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CULVER CITY HISTORY

Before the Spanish settled California, Native Americans traversed the fertile valleys surrounding their home in Yangna, today's downtown Los Angeles. They lived off the land's rich resources, harvesting materials for their baskets and huts, hunting small game, and spearing fish from their broadboats on the creek known now as La Ballona.

A city was in the wings, just waiting to be “born.”

The early Spanish settlers called these indigenous people the Gabrielinos after the San Gabriel Mission, established in 1771. The Mission and surrounding land were protected by Spanish soldiers sent by King Carlos III of Spain. Many stayed on, married, raised families and started grazing cattle.

ALL ROADS LEAD TO CULVER CITY

Harry Culver, who was enamored with the movie industry, had found a viable economic base for his ideal of a balanced community.

1819 Rancho La Ballona

Agustìn Machado, a descendent of one of the soldiers, embarked on a dawn to dusk horseback ride in 1819, staking claim to 14,000 acres of prime ranch land in the area and called it Rancho La Ballona. This land, owned by Agustìn, his brother Ygnacio and father and son Felipe and Tomas Talamantes, along with another ranch, Rancho Rincon de los Bueyes or “Cattle Corner,” owned by the Higuera and Lopez families, would become the area known today as Culver City.

1850 CALIFORNIA ACHIEVES STATEHOOD

After California achieved statehood in 1850, the expansive Rancho La Ballona was subdivided and owned by or purchased from descendants of the original settling families. With the expansion came the founding of the La Ballona School in 1865, as well as a post office and storefronts. A new city was in the wings, just waiting to be born, and Harry Culver was just the person to do it.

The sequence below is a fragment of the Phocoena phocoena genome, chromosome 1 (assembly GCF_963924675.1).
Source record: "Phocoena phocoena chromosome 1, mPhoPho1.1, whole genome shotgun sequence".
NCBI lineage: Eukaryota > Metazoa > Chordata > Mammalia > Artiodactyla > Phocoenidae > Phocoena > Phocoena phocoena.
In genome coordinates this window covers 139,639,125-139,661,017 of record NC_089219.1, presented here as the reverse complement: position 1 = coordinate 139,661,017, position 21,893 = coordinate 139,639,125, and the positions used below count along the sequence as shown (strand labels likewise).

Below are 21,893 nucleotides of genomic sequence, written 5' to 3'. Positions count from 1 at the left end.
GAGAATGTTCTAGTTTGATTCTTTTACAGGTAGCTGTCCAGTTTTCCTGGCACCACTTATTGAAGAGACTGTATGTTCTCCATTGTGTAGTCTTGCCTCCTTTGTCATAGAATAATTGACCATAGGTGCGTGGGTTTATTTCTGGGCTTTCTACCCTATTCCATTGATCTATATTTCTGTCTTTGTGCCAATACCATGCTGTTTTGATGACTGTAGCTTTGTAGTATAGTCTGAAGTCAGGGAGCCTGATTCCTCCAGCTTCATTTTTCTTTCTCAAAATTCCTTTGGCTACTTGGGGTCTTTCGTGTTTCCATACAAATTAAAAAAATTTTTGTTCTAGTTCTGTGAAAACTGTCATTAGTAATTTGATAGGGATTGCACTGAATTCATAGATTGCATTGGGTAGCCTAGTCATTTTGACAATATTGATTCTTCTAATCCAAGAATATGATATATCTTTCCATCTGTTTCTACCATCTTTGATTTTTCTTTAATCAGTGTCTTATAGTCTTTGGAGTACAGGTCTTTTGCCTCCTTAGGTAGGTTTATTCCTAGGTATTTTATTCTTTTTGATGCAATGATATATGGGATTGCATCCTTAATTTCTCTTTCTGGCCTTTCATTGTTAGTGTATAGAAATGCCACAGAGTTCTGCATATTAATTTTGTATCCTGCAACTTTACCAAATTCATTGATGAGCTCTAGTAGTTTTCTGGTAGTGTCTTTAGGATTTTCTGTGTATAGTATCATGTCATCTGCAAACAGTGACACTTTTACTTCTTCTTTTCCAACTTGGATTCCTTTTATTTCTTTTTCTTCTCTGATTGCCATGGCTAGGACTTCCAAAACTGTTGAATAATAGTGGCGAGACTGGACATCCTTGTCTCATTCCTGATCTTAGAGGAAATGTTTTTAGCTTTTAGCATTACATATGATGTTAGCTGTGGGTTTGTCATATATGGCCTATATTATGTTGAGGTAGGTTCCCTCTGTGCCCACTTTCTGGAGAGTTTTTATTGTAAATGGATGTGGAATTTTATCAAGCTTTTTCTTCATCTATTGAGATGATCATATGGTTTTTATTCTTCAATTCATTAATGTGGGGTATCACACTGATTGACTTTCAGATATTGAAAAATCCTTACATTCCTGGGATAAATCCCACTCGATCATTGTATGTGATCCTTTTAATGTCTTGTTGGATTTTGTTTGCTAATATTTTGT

1910 HARRY CULVER SCOUTS OUT SOUTHERN CALIFORNIA

Harry Culver moved to Southern California in 1910, worked for real estate developer I.N. Van Nuys, and scouted developable land in the Los Angeles area. In 1913, he announced his plan for a city that would ultimately bear his name and lie halfway between Los Angeles and Abbot Kinney's resort, Venice. Culver brought busloads of people to the new city for a free lunch to show them what it had to offer. He employed a large real estate sales force, ran ads that read "All Roads Lead to Culver City" and used Kleig lights to draw attention to his future city.

1915 CULVER AND INCE JOIN FORCES

Culver, who was enamored with the burgeoning movie industry, thought it would be a strong economic base for his ideal of a balanced community. On the banks of La Ballona Creek, Harry Culver spotted noted filmmaker, Thomas Ince, making one of his famous westerns and successfully enticed Ince to move his studios to Culver City from “Inceville,” located near Sunset Boulevard and the Pacific Coast Highway.

Ince/Triangle Studios were built in 1915, a formal Colonnade defining the entrance, which is still seen today on Washington Boulevard. The Ince/Triangle Studios were purchased by Samuel Goldwyn in 1918, then merged to become Metro-Goldwyn-Mayer (MGM) in 1924.

1917 CULVER CITY INCORPORATED

By the time Culver City was incorporated in 1917, Culver had married actress Lillian Roberts, who was under contract to Ince, and immersed himself in the growth of his new city.

1918 LAUGHING FACTORY TO THE WORLD

He helped Ince acquire property for his second studio in 1918, the Thomas H. Ince Studios, currently The Culver Studios, also on Washington Boulevard.  A year later, Hal Roach moved his studio from downtown Los Angeles to Culver City, becoming the new home for the “Laugh Factory to the World.”  A number of small studios, such as the Willat Studios, were also located in town.

1920's CULVER'S TOWN GROWS

By the 1920s, Culver City began to expand from its initial 1.2 square miles around Main Street, its first commercial district.  In 1924 Culver built the six-story Hotel Hunt, viewed as a skyscraper at the time. Later it would become known as the temporary home of the "Munchkins" when The Wizard of Oz was filmed at MGM in the late 1930s.

During the Prohibition era in the 1920s and ‘30s, a proliferation of nightclubs found their home in the city, where gambling was prevalent and liquor flowed freely. One of the most famous was Frank Sebastian’s Cotton Club, where local resident Louis Armstrong played along with other musical giants and gave Lionel Hampton his start.